The Adjustment Bureau: A Creative Examination Of Free Will

4 03 2011

Based on the short story “Adjustment Team” by Philip K. Dick, The Adjustment Bureau stars Matt Damon and Emily Blunt. Here’s the breakdown:

David Norris (Damon) has a promising political career. Elise Sellas (Blunt) has a promising dance career. After a chance meeting leads to a budding romance, David and Elise find themselves  up against a mysterious organization, bent on keeping them apart.

The Monkey: Not surprisingly, Damon delivers a heart-felt and grounded performance. His David has all the charisma needed for a politician, along with all the charm needed for a leading man. Blunt has always impressed, but her turn as dancer Elise proves she has a continually expansive range. She’s light-hearted, almost flippant in her portrayal, giving it an ultra-natural and organic feel, putting the audience instantly at ease and helping anchor the otherwise otherworldly story to concrete human emotions.

The chemistry between Blunt and Damon was palpable, lending a considerable amount of weight to the central love story.

The overall themes of destiny, fate and free-will were handled effectively and in a rather original way. The world of the Adjustment Bureau, with their pathways, mysterious fedoras, destiny-filled notebooks and inhuman powers was a creative manifestation of the abstract concepts explored in the film. The fact that the metaphor was carried through without coming off incredibly cheesy was a testament to the film’s success.

The Weasel: Damon and Blunt were convincing enough, but the story didn’t help sell their relationship. There were too few scenes of the two together, not giving enough evidence for the audience to believe this seemingly fleeting fling could last over the course of several years.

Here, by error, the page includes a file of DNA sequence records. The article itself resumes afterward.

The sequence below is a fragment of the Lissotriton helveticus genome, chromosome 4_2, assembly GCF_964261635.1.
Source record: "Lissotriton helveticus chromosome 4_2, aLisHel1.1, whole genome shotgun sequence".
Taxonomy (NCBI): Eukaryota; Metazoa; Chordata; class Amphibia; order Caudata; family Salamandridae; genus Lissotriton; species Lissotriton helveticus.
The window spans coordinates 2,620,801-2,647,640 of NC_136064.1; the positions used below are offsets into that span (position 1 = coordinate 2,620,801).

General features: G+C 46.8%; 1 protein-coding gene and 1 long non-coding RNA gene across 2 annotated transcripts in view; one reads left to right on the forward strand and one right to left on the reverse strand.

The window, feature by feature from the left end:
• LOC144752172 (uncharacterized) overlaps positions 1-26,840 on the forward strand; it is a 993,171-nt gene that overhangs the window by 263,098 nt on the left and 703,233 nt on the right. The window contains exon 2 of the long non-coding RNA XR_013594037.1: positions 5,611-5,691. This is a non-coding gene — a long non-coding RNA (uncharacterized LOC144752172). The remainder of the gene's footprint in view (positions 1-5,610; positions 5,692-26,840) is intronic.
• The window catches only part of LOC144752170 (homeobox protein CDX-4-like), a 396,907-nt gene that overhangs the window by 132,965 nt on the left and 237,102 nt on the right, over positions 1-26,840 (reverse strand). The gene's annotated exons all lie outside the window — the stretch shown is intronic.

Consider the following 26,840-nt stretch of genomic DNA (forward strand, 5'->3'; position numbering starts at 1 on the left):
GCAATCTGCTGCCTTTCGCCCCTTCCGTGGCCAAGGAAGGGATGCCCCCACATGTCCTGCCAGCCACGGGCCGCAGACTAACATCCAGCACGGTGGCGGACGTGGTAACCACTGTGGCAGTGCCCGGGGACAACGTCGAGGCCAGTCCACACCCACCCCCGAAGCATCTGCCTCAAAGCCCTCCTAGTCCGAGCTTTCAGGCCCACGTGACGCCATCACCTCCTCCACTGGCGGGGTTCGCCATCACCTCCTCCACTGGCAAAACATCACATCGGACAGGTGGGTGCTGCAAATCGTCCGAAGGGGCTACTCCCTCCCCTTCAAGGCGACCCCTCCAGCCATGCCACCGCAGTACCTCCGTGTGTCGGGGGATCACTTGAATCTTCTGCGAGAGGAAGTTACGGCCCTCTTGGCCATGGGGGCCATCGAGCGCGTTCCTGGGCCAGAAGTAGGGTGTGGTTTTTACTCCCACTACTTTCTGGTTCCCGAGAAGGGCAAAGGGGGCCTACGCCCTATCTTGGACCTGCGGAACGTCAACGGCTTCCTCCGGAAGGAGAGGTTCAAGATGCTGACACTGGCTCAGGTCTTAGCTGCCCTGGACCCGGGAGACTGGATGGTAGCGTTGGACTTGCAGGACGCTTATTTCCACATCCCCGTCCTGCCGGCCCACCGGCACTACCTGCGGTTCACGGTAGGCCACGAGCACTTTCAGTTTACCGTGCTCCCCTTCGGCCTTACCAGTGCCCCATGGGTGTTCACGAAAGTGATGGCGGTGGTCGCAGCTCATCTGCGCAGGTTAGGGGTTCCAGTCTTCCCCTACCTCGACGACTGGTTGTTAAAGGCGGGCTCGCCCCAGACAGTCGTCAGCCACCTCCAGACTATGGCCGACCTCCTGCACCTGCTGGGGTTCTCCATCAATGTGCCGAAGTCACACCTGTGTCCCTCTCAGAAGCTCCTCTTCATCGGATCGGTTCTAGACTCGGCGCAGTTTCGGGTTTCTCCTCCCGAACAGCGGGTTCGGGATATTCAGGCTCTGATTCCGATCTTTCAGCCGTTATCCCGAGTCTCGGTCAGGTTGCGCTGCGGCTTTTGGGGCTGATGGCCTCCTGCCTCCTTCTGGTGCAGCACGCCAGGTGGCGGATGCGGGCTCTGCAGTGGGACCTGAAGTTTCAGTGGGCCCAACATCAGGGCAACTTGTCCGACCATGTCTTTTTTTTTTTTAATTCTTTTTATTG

While the mechanics of the Adjustment Bureau’s world were explained well enough, their motivations were less explicit. Harry (Anthony Mackie), David’s “controller,” decides to lend him a hand in his quest for Elise…but why? The free will of the controllers themselves opened up a whole new level of complexity that the movie was not prepared to explore. Similarly, by implying that “The Chairman” was somehow “god” and the “controllers” were possible versions of “angels,” The Adjustment Bureau ventured beyond metaphysical and philosophical territory, into the much murkier waters of religion – and none too successfully.

The movie set out to pit the protagonists against the ultimate obstacle: fate. However, when all was said and done, there was little real effort or sacrifice in order to get what they wanted. All throughout the film it was made clear that in order to be together, David and Elise would have to give up their promising careers. It’s unclear if this was actually the case. It would have made for a much more compelling and emotional story if the plot had explored this area of sacrifice, giving it more of an O. Henry’s Gift of the Magi feel to it.

A well-acted movie with a well-executed, thought-provoking premise. Unfortunately, the high stakes were never fully realized in the end.

3.5 Death Stars out of 5

What do you think? Did the ending come a bit too easily? Do you think Damon and Blunt had good onscreen chemistry? Share your thoughts in the comments!




4 responses

4 03 2011
Cassandra Okamoto

Told Eric I wanted to go see this tonight and he said, “wait, another movie of Matt Damon being chased?!” ha ha ha so I think your reviews inspired me to go see Rango, sounds so good! 🙂

4 03 2011

LOL, Matt Damon DOES like to get chased in his movies 🙂 ‘Rango’ was great – let me know what you end up seeing and how you liked it! 🙂

16 03 2011

I, ironically, ended up giving AB the same score. I liked the film, but felt that, like you, their relationship wasn’t given enough attention to warrant the bond they felt with one another.

*spoiler alert* I found it difficult to buy into the amount of times she took him back, honestly, and then was willing to quickly accept the strange goings ons.

Again, my friend. a well written review!

17 03 2011

Once again, it seems we’re on the same page! I’ve said it before, and I’ll say it again – why are we not movie consultants? 🙂

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